The body of knowledge related to child well-being in Southeast Asia is sketchy and preliminary. Using standardized Z-scores, we computed the child well-being index (CWI) to observe how well 11 Southeast Asian countries take care of children. The overall result shows most countries in this region have “less” to “moderate” performance in terms of CWI realization. An exception is given to Singapore, which has achieved a higher degree of CWI. Further analysis on “child well-being regimes” suggests that examined countries have been combining productive and protective models with more emphasis on the former. The explanation for the low level of CWI and pervasive characteristic of productivism may rest on moral argumentation, in which child well-being is constructed as an intimate and private area. Public provisions to regulate child well-being, consequently, remain hidden behind the family unit as objects rather than subjects of social policy. Tied to low-performance countries, we call for generous welfare programs to support low-income families and intensified effort for the provision of quality education, healthcare, and basic facilities in order to enhance the well-being of children.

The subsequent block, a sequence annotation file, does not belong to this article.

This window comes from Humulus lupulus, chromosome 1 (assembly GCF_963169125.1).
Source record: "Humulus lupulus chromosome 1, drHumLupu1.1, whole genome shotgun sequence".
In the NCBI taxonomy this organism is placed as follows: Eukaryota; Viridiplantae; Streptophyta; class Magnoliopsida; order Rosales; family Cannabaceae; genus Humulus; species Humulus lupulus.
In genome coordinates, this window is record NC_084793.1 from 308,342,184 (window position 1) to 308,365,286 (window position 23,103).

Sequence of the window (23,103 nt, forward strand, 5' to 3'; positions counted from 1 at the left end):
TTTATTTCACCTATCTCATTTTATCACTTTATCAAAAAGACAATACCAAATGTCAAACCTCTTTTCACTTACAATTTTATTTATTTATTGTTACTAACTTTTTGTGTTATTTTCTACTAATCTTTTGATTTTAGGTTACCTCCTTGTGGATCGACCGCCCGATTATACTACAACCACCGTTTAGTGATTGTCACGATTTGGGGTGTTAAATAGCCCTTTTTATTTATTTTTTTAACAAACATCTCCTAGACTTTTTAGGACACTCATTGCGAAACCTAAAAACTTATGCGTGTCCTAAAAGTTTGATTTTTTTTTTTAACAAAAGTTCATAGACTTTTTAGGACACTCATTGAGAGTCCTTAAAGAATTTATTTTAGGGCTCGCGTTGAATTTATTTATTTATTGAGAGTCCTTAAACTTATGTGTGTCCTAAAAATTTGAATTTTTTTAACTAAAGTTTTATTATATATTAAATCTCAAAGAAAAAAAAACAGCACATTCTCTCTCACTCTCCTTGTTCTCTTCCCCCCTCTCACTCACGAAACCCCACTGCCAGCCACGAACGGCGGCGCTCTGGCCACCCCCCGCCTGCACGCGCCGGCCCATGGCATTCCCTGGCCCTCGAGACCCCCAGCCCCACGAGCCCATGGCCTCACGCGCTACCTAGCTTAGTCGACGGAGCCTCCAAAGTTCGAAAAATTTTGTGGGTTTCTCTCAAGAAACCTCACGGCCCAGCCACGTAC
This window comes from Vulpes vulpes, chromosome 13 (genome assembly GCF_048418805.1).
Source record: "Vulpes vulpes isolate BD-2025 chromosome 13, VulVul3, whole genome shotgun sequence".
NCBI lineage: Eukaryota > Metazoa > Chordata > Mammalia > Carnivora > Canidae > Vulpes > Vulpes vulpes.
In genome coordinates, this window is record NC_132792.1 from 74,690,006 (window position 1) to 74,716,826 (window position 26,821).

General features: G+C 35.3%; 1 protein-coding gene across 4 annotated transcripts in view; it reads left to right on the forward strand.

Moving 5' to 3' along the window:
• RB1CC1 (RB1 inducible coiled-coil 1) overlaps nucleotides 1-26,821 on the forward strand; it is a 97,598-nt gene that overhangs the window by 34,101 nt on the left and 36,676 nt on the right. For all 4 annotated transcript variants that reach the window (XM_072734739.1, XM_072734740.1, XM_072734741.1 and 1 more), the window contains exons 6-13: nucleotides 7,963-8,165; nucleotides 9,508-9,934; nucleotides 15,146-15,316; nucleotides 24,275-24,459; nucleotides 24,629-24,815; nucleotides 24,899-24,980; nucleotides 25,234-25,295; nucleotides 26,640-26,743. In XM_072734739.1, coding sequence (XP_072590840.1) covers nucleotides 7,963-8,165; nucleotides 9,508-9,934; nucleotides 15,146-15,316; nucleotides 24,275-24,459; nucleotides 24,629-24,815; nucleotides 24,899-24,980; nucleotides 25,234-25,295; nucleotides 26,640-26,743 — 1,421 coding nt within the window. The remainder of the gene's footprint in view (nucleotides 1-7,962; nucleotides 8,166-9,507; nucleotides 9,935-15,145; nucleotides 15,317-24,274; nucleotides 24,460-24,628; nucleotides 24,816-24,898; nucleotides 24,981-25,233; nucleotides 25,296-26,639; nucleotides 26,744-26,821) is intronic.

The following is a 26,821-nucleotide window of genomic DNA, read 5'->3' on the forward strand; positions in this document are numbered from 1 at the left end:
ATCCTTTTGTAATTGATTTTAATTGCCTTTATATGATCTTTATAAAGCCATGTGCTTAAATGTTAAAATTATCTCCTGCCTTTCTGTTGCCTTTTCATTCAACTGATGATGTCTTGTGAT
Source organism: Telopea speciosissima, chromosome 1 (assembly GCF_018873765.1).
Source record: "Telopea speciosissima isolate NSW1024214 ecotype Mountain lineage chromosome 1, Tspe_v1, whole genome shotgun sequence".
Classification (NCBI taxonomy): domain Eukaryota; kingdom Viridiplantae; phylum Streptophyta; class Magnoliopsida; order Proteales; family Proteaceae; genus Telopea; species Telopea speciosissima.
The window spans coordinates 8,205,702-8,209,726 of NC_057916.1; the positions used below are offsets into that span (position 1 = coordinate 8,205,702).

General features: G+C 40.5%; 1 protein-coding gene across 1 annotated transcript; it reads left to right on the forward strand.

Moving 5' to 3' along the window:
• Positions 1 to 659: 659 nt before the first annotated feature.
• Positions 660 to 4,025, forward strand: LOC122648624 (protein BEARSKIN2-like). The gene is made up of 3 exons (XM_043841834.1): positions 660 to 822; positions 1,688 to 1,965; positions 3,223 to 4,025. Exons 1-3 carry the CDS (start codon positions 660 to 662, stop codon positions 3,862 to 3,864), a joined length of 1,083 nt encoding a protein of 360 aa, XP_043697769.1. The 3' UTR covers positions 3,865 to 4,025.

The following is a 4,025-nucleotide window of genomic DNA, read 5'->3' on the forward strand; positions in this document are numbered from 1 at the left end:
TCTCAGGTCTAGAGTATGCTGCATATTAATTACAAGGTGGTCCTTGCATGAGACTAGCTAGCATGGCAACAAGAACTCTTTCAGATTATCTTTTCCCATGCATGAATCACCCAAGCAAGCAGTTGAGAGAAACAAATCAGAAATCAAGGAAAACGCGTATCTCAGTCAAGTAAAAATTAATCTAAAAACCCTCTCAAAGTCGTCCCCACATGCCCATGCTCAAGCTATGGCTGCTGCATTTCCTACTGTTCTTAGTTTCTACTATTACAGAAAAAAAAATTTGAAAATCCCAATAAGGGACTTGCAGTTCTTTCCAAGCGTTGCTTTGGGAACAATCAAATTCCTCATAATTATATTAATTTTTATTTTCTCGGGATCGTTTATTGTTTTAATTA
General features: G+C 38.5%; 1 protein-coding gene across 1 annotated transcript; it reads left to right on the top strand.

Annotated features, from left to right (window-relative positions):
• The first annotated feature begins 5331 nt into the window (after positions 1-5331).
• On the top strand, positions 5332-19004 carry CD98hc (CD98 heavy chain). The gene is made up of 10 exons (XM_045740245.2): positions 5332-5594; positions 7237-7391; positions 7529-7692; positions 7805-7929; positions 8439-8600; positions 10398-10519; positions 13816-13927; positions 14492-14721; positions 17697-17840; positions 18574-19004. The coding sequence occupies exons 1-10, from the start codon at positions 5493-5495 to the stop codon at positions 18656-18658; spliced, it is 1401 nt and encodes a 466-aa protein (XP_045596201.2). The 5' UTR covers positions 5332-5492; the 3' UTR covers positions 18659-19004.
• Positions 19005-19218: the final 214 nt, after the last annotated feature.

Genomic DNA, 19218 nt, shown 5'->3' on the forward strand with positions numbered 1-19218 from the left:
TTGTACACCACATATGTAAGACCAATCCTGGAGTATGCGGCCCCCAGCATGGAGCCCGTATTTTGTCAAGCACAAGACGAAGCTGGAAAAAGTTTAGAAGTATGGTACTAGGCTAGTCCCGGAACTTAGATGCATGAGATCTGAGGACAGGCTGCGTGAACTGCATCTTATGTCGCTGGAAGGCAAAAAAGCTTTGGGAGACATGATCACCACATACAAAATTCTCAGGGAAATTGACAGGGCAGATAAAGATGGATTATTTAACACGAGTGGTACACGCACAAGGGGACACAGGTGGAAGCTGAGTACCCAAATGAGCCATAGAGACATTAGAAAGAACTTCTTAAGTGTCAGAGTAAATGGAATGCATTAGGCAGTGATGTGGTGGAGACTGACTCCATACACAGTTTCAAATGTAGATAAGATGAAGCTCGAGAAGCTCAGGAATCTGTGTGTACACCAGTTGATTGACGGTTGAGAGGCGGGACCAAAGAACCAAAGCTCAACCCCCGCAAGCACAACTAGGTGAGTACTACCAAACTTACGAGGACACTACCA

Bibliographical noteFunding Information:
We are very grateful to Stefan K?hner for his insightful comments on the initial draft of the paper.
© 2021 John Wiley & Sons Australia, Ltd.
- child well-being
- Southeast Asia
- standardized Z-score
- welfare regimes